Friday, 8 April 2016

Through a glass, sneakily

One of the wisest things I've done this month is to "like" BBC Culture on Facebook. I've been getting links to all sorts of interesting articles.

The five regular readers of this blog - I may be overestimating, but I'm a fan of self-delusion - know that as a non-driver, I amuse myself at times with the mini-dramas that take place on buses. I call these "Writes of Passage", because I think I'm being clever - that self-delusion thing again.

George Georgiou, a London-born photographer who now makes his home in Folkestone, Kent, has been capturing what he calls "micro-dramas", but these are taking place outside the bus.  An article on the BBC Culture web site  describes one of his latest projects, Last Stop.  Georgiou would spend as long as twelve hours, riding  the length of London bus routes, sitting by the window with his camera in his lap, gazing into a right-angle lens, which looks something like this:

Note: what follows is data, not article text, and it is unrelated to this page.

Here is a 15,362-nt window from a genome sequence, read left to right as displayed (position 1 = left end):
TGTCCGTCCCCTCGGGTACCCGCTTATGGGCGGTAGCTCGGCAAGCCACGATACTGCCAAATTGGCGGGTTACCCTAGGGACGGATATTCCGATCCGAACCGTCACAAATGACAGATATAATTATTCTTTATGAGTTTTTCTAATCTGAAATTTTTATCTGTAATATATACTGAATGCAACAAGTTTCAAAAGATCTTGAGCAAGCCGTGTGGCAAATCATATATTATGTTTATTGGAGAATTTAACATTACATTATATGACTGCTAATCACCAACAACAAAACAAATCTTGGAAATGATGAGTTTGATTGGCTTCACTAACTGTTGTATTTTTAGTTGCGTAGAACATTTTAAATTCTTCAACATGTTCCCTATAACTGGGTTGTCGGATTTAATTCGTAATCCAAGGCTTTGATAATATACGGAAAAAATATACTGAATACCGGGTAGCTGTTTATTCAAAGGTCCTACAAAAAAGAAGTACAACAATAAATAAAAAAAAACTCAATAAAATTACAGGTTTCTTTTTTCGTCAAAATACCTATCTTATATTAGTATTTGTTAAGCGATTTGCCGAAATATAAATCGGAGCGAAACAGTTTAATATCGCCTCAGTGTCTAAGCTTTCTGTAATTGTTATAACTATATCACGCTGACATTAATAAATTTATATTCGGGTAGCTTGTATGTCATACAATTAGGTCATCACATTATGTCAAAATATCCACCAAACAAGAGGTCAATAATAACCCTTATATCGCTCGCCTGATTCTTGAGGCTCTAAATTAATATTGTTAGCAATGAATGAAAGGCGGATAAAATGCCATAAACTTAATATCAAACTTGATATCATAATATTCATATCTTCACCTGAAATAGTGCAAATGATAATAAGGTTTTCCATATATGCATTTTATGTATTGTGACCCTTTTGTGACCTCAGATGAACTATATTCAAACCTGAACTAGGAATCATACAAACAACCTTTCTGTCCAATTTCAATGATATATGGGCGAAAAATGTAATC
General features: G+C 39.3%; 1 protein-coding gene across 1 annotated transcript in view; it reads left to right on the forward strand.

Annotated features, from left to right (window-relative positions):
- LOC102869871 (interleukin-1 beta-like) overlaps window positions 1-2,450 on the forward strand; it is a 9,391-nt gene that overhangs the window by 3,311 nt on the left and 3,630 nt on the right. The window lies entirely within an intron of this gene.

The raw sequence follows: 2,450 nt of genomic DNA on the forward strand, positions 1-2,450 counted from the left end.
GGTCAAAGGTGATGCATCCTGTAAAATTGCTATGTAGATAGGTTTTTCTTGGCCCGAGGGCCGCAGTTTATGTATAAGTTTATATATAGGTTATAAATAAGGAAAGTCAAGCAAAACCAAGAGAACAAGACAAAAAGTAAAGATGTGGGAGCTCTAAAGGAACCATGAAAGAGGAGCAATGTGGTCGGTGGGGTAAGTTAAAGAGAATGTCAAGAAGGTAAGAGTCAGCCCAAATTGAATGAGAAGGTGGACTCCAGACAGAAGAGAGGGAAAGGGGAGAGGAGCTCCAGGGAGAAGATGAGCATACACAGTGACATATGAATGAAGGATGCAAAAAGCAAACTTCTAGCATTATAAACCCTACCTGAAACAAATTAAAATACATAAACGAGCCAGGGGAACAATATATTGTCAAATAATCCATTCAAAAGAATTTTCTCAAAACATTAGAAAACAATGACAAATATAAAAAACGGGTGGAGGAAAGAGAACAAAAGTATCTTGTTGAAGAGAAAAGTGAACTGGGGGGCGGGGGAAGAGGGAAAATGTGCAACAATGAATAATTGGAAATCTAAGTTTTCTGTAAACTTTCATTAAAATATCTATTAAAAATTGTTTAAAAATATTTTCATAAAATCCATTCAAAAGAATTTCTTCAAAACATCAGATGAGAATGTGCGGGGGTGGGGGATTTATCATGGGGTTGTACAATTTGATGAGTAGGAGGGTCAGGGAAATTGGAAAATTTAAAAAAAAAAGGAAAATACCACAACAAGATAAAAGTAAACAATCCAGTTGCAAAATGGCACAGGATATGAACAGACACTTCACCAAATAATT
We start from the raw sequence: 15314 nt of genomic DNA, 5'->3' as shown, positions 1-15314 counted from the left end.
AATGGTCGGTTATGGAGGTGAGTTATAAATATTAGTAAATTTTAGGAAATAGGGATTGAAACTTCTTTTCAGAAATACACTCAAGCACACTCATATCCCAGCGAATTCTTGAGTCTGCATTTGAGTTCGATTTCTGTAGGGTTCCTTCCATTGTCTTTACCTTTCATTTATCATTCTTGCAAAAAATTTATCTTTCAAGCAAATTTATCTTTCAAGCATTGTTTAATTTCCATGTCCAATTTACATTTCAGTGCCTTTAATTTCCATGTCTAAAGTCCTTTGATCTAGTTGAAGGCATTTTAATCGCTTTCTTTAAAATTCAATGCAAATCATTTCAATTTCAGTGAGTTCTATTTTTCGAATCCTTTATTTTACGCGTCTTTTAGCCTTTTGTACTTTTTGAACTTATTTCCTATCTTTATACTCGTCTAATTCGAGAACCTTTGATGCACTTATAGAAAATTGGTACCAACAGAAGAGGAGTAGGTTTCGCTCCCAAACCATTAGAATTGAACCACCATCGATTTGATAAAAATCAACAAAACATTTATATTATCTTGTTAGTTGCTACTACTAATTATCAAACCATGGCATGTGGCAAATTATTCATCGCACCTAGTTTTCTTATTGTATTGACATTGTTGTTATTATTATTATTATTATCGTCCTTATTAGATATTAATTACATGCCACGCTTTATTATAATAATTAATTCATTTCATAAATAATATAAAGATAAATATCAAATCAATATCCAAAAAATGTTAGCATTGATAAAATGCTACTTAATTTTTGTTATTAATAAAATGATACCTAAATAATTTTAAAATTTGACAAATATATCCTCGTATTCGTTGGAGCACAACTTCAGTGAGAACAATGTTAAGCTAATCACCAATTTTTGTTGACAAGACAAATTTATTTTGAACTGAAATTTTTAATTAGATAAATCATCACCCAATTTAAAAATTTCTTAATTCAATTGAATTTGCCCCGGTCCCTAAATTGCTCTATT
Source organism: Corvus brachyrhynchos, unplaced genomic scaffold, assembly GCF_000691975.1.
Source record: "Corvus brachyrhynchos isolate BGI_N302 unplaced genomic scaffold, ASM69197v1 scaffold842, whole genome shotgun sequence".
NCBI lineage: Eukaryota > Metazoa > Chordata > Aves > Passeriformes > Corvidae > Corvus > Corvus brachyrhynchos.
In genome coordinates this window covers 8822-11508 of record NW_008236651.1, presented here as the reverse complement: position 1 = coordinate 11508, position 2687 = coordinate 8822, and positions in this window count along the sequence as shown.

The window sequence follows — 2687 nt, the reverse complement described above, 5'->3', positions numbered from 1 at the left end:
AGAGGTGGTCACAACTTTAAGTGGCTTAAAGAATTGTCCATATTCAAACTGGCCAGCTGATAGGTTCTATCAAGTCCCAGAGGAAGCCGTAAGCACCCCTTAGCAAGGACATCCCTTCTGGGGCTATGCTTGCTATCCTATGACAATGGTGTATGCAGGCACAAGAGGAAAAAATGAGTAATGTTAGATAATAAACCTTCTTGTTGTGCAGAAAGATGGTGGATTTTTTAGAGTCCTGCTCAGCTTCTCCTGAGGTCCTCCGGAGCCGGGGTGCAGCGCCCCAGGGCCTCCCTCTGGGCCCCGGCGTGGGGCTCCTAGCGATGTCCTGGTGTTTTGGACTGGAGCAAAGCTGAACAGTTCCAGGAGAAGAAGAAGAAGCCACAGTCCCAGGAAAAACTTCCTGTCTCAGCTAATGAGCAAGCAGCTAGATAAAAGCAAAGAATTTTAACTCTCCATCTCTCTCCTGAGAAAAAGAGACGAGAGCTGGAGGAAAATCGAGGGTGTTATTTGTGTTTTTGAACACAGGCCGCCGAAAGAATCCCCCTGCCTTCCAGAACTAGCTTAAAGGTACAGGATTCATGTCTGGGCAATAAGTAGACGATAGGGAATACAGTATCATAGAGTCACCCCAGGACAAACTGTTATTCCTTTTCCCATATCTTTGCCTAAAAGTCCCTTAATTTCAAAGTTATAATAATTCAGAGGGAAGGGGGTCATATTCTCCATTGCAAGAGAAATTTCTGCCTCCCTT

This, according to the article, allowed him to take his pictures undetected -- although if you peruse Last Stop (and you should), you'll see a couple of definitely suspicious stares.

I'm now tempted to purchase a right-angle lens and follow Georgiou's lead, except for four problems:
1) the cost of a damn right-angle lens;
2) the legality of snapping people without their knowledge;
3) the fact that Georgiou is a far, far better photographer than I;
4) the mud that cakes the windows of OC Transpo buses at this time of year - and depressingly enough, from November to May.

Reason Number Four is why most of my "Writes of Passage" concern dramas within the bus.

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